This is the time when I tell you this was all occurring two weeks before the announcement of the winner, giving me time to write most of this post as a way of processing my disappointment, while simultaneously imagining a scenario in which the nonfunctional links didn’t matter and I was the best candidate. Please tell me I’m not alone in living in two dichotomous worlds, though at the end of those two weeks I learned for certain I didn’t win.
As with many of your schools, our school is increasingly looking at the mental health of our students; what’s stressing them out and what’s making their days happier. Since beginning conversations with the team at Challenge Success, we are discussing how to limit the bad kind of stress while teaching students to cope with eustress. Was my experience the former, or was it the latter? It was a technological learning point for me, one I won’t soon forget. Sometimes a spelling erorr in a resume can cost you an interview, a traffic snarl can keep you from arriving at an interview on time, or too many “umms” can keep you from getting the job. These are real consequences.
Which returns me to sprezzatura. It’s nice to wake up with hair that looks perfectly blown out. How convenient to be on the lacrosse team that happened to win by 10 points last night. The themes of Gatbsy just flowed from your pen, earning you an A on your ICW. It’s harder to care, and to admit to that you care, to talk about the time spent with a blowdryer, running drills, or annotating the text.
Or from Gus:
Every time somebody flexes that they aced a test without worrying about it, chalks an impressive goal up to luck and not the hours of practice they put in, or dismisses some club or extracurricular as being solely about the college app grind and not, on some level, a genuine passion, they’re employing sprezzatura . Faking carelessness like this necessarily means denying the part of yourself that really does care and losing yourself to your artificial air of nonchalance. Without caring about anything, you might avoid embarrassing yourself, you might seem cool, but you certainly won’t know any real success, feel any real satisfaction, either. If no part of your life means anything to you, your life is, in the most literal sense, meaningless.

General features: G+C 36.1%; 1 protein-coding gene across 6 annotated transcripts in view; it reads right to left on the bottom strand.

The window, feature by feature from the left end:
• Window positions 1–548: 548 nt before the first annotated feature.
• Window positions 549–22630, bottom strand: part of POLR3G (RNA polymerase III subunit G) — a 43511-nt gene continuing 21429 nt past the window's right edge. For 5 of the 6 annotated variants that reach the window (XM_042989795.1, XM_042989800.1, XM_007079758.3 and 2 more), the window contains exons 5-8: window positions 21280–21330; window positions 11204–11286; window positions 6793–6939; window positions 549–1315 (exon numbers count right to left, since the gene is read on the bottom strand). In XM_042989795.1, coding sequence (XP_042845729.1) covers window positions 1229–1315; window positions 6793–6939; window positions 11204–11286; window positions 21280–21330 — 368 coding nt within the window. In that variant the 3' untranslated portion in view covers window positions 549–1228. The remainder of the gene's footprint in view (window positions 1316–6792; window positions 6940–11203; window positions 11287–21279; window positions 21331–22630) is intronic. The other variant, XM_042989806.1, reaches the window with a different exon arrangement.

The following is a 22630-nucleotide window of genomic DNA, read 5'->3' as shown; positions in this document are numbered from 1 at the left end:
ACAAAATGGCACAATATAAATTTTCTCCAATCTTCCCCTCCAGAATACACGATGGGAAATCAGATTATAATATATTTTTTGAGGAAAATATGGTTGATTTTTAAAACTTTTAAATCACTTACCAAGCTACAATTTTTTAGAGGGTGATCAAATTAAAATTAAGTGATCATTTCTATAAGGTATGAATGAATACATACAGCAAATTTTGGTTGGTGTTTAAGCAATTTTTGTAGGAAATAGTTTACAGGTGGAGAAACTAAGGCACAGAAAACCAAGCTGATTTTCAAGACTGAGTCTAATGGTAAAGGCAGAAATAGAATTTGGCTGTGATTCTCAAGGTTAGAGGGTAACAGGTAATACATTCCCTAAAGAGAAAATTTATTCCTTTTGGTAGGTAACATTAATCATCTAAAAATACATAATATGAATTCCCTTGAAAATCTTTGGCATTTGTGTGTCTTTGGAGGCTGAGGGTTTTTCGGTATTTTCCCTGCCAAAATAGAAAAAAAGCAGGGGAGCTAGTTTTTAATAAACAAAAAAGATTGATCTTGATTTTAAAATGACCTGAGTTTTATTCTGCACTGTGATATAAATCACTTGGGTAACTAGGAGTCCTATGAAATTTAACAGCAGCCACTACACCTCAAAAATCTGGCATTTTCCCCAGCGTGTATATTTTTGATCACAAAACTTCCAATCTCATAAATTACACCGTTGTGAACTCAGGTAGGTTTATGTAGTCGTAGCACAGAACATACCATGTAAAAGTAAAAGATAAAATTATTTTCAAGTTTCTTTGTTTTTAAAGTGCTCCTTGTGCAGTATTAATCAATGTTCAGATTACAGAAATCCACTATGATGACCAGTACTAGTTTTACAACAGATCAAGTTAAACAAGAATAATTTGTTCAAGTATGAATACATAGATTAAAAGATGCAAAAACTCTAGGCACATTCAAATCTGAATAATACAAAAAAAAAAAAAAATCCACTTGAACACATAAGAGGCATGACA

AISL members have responded in the past with a sense of recognition when bloggers have shared their own vulnerabilities. It’s hard for me because it goes against that effortlessness that is modeled in so many corners of society. I have told students for years that the single piece of writing that stood out to me the most in four years of high school English was Joan Didion’s On Self Respect. In hindsight, I wonder both how much of it I understood and how much of my identity had already been set by age seventeen. This is my public declaration that I care about librarianship and specifically information literacy, and I put in the effort, and at the end of the day in this case it wasn’t enough. And that’s okay.
The coronavirus crisis has prompted rapid intervention by schools, and long distance learning has challenged educators and teacher librarians to develop meaningful instruction and learning activities. One key concern is how to stay connected with students and engage them in learning beyond fill-in-the blank worksheets. Librarians are resource experts: our websites and LibGuides organize collections of ebooks, audiobooks, databases, and recommended websites. Finding information is easy; engaging with the information and making personal connections is the real challenge for student learning.